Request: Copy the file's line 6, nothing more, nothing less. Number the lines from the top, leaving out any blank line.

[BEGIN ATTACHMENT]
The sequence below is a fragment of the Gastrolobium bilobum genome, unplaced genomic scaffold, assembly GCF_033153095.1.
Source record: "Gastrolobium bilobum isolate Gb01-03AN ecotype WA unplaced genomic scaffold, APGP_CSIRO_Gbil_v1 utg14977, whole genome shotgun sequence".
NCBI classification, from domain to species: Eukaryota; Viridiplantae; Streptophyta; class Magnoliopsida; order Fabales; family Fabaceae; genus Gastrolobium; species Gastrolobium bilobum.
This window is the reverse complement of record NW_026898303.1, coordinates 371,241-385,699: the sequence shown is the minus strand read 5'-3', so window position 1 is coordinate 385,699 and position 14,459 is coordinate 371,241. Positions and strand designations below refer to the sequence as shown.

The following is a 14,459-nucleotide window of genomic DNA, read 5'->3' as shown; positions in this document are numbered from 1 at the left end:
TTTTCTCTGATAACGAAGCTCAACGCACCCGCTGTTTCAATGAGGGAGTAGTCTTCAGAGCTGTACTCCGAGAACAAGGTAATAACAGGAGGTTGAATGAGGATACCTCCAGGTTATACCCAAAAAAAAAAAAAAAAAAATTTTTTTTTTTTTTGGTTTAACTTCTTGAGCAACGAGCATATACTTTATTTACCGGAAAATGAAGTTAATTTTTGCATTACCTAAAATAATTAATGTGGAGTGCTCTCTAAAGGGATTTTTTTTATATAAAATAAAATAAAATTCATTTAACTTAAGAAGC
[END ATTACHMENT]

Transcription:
TTTTCTCTGATAACGAAGCTCAACGCACCCGCTGTTTCAATGAGGGAGTAGTCTTCAGAGCTGTACTCCGAGAACAAGGTAATAACAGGAGGTTGAATGAGGATACCTCCAGGTTATACCCAAAAAAAAAAAAAAAAAAATTTTTTTTTTTTTTGGTTTAACTTCTTGAGCAACGAGCATATACTTTATTTACCGGAAAATGAAGTTAATTTTTGCATTACCTAAAATAATTAATGTGGAGTGCTCTCTAAAGGGATTTTTTTTATATAAAATAAAATAAAATTCATTTAACTTAAGAAGC